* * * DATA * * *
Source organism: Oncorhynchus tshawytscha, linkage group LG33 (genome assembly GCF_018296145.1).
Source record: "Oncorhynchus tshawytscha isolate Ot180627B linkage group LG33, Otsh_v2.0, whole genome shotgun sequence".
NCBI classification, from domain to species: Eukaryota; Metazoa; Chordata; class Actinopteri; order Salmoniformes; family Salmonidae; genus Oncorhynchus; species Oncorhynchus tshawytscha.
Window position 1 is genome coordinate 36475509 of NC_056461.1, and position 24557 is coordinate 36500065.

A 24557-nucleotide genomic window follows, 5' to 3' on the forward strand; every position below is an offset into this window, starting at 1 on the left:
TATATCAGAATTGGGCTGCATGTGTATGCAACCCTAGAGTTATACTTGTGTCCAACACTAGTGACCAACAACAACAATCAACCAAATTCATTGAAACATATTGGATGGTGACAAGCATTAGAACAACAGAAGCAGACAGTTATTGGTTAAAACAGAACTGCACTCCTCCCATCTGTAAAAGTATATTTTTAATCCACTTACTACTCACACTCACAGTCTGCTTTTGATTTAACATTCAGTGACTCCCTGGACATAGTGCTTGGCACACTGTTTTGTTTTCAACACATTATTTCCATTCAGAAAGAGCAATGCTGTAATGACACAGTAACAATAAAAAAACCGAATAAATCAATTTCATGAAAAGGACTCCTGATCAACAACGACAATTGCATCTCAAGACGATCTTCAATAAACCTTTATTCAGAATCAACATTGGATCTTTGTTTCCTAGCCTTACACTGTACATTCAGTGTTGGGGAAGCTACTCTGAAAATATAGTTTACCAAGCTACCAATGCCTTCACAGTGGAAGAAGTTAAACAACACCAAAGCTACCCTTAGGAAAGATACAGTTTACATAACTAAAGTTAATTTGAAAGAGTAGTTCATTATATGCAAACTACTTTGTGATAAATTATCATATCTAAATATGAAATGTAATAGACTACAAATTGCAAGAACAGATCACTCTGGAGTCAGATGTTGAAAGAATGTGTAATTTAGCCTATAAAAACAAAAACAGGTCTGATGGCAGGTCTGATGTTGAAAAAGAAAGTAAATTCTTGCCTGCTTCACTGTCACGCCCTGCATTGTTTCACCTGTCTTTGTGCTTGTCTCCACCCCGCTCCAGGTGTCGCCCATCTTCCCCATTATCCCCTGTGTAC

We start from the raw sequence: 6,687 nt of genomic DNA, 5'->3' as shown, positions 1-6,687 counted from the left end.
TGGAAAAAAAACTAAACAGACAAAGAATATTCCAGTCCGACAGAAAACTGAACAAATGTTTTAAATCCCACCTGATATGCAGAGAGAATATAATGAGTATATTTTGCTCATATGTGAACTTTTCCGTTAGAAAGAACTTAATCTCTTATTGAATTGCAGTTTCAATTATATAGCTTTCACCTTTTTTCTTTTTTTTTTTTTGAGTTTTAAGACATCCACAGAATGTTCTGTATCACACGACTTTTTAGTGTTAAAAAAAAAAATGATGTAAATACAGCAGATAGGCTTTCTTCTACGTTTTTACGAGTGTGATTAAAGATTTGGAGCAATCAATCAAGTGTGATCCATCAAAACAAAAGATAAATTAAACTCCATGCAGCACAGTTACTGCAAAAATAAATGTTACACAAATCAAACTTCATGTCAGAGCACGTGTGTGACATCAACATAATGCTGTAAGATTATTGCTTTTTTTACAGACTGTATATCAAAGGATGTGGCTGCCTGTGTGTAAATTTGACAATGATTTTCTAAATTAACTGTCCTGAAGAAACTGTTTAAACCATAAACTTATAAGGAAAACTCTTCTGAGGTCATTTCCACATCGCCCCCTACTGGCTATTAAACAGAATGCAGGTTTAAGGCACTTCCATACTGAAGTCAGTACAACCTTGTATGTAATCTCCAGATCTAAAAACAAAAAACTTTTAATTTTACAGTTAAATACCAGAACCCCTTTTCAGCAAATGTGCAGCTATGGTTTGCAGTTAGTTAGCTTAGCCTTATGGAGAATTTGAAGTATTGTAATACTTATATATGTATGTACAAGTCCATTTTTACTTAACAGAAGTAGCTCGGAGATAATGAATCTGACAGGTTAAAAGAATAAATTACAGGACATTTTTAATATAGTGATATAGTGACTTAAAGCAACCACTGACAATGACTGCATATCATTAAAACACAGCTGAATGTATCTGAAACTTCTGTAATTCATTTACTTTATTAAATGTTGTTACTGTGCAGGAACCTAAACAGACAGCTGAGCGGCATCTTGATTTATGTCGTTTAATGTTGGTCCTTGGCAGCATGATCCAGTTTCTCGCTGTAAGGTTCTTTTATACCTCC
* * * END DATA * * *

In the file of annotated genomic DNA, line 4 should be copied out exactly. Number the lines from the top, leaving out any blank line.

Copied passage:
Window position 1 is genome coordinate 36475509 of NC_056461.1, and position 24557 is coordinate 36500065.